This is sort of an addendum to #1, but along with the lack of online resources, there are also not very many good books to learn Hawaiian. I would say there are probably two or three textbooks that most people learn Hawaiian from. I have two myself that I picked up, but like any initial efforts into cataloging and teaching a language, they aren’t necessarily super easy to follow. I get it though. It is expensive to make a textbook, and it is not the best investment when the potential student base for the language is so small. This isn’t German or even Swahili, where hundreds of thousands of people want to learn. There are probably not even a hundred thousand people in the world who speak Hawaiian, so the market is limited. There are also only a few texts in the Hawaiian language and only a few bookstores (maybe two) on Oahu where you can find them. I’m not going to be able to pick up the Harry Potter series in Hawaiian (Edit: Okay, apparently Iʻm completely wrong about that). I am pretty happy they made a Hawaiian language version of Moana, though, and that it is being distributed to schools across the islands. Can’t wait to get my hands on that! 🙂

How Iʻm overcoming the challenge

My way to overcome this challenge is to get all the study materials I can, regardless. I happen to know of a great Hawaiian-focused bookstore, Na Mea Hawaiʻi, so I’m going to go there and see what I can find. Children’s stories, fables, whatever I can get my hands on. Again, this is just about being persistent and going out into the community, utilizing my social network, and getting the resources I can. But more than that, I’m going to make sure to catalog them all here so that the list can act as a resource for others who want to learn Hawaiian.

Adjusting My Approach to Learn the Hawaiian Language

So, as a result of these challenges, I’ve had to adjust how I’m going to study this language. It is different than how I would do it with Arabic or Tagalog or Japanese. First, the biggest change in my approach is that I am essentially forced to study Hawaiian in Hawai’i. It is fortunate that I already live here, but if I didn’t and I wanted to learn the language I would have to move. (And for anyone out there thinking of learning Hawaiian, I will probably be posting up a blog post after a few months to share what I would have done if I was starting from scratch. I already have some ideas, but it’s still a little early.) Now, as you probably also know, my cultural arts practice in Hawai’i is going to be learning the play the Ukulele. My original plan was to take a Ukulele class at the college where I work. But then I thought about all of the challenges of learning Hawaiian and realized that it makes more sense for me to take a class to learn the language than to play Ukulele. The reason being, there are infinitely more people in the world who play Ukulele and there are a hefty number of online resources to learn Ukulele as well. When I share my plans to learn Ukulele I’ll get into those, but I already have several set up to start once my Hawai’i Walkabout officially begins. So, I’m going to utilize the resources of a live classroom environment to learn Hawaiian. The class starts on January 7th, but I plan to get the book and start studying for the first week of 2019 so I can get a good start on the material. But, I’m getting ahead of myself. I will give you the entire lowdown on my approach to learning Hawaiian in another post. I’ll be sure to include all the nitty-gritty details so keep your eyes peeled for that in the next few weeks.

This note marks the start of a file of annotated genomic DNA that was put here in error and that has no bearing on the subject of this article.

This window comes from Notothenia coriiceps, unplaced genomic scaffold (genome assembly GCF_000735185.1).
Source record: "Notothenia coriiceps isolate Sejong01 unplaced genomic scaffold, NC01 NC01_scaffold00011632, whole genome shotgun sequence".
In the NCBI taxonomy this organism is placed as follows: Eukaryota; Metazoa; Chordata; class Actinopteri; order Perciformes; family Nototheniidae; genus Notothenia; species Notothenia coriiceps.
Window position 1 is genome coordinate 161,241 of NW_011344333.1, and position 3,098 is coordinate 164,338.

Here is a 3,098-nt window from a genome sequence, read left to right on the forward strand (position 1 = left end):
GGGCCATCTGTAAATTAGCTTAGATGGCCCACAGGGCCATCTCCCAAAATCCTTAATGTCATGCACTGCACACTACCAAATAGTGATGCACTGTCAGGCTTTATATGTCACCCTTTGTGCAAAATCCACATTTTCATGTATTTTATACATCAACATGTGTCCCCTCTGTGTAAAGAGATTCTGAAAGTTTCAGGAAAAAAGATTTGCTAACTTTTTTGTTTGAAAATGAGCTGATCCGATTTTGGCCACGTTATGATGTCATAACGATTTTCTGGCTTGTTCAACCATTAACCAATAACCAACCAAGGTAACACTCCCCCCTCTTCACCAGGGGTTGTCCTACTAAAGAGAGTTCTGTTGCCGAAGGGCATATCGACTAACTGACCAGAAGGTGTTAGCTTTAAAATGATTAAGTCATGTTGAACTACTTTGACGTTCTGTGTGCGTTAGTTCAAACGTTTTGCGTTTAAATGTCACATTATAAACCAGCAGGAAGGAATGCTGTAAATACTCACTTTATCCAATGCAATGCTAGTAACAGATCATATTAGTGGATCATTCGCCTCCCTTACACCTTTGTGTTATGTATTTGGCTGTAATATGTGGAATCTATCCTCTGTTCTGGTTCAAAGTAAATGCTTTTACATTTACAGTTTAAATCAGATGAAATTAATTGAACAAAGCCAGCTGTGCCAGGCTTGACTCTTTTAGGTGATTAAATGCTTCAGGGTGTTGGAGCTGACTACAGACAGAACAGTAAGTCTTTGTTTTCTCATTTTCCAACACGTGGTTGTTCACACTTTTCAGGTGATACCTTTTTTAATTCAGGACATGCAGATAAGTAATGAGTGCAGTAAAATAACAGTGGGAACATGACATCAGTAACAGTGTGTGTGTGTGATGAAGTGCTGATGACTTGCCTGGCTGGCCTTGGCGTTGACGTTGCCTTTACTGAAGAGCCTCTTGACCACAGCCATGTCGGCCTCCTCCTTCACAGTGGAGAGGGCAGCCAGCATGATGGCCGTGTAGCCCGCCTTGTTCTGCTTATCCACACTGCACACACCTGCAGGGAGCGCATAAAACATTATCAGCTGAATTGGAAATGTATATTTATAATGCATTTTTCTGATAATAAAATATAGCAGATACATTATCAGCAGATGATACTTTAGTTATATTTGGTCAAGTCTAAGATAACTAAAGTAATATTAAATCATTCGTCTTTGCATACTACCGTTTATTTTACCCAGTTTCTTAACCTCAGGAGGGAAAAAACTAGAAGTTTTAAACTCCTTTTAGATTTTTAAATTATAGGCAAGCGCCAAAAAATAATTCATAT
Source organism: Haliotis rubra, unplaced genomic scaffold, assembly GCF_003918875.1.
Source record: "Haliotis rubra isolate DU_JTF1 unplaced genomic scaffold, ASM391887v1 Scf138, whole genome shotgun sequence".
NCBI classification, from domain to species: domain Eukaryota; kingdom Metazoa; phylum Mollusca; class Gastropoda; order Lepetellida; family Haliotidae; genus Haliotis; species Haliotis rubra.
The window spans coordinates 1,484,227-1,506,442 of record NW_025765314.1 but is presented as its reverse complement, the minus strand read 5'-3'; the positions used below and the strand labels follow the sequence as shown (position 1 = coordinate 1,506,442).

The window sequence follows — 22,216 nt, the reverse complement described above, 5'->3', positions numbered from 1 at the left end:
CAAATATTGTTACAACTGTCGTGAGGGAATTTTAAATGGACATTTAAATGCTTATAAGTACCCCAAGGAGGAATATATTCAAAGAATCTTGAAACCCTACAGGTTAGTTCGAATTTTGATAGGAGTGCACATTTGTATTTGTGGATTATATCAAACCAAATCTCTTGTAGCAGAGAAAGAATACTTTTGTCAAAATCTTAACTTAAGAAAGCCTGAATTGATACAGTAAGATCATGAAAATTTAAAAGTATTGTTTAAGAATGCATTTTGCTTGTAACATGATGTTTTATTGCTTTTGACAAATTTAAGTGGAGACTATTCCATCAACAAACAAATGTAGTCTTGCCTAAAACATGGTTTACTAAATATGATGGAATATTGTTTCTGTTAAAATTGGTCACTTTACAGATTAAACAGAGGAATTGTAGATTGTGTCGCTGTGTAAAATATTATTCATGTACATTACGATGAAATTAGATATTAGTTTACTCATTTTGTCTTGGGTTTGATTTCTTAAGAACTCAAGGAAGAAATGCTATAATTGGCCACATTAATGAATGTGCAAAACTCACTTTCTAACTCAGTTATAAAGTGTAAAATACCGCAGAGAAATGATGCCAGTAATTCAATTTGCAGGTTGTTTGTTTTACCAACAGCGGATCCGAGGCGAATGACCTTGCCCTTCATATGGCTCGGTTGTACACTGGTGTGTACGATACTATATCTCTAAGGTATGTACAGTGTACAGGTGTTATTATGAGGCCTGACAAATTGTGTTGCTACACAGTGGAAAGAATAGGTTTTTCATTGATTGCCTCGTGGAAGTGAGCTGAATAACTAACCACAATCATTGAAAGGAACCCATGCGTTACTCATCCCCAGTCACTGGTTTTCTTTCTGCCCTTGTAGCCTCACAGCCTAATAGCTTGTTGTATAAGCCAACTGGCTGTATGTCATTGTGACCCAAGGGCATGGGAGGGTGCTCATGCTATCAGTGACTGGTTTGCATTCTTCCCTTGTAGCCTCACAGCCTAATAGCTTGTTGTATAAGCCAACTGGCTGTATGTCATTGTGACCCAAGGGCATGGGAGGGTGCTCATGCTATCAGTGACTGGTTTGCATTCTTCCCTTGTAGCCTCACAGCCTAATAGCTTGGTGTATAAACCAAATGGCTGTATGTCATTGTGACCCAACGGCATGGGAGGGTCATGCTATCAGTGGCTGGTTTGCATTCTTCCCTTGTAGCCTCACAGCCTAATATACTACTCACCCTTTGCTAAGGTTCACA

Why I’m Excited to Learn Hawaiian

All those years I lived in Moloka’i I didn’t have that much interest and excitement for learning Hawaiian. Why?  Iʻm not sure.  I actually had much greater access to resources there. I even started a Hawaiian language class at the Keawanui Fish Pond with Kumu Mailelani Naehu, but only attended 3 or 4 lessons, and don’t really remember much of what I learned. The other day my wife asked me how many words of Hawaiian I can remember. I think it was less than 20, and that includes common words like Aloha and Mahalo. I’m definitely starting as a complete beginner. And I think that might also be one of the reasons I’m excited. This isn’t a language I already have a slight grasp on, like Japanese or Chinese, or even Spanish. I’m really starting as a complete newbie. That means, my initial progress in the language will be pretty dramatic. It is always nice to learn things quickly. And at some point — probably around the 5 or 6-month mark — I will start to hit a wall. And I’m sort of looking forward to that too. Because the first wall is usually indicative of a certain level of conversational ability. When I hit the wall it means I can probably already say a few things to an adequate degree. And I think that will be great motivation to keep pushing.

How to Follow Along with my Hawaiian Language Studies

So, if you’d like to follow along with this, be sure to sign up for my newsletter down below. No spam. Just updates on new content for you to check out, such as my language study blog posts. I will also be posting up language progress videos so you can see exactly where my level is at certain points. I know a lot of people do these for other languages, but from what I can tell (after some searching) I might be the first person to do a Hawaiian Language study progress vlog. (But if you know of one out there, please do share!). You can check out my YouTube channel here. And finally, I’ll post up quick updates and photos from my experiences on my Instagram account @walktheplanet9. Subscribe and follow there for snippets and highlights. Just a few weeks until this project starts and I can’t wait to get going! Thanks so much for joining me on this journey. Until next time … See you on the road!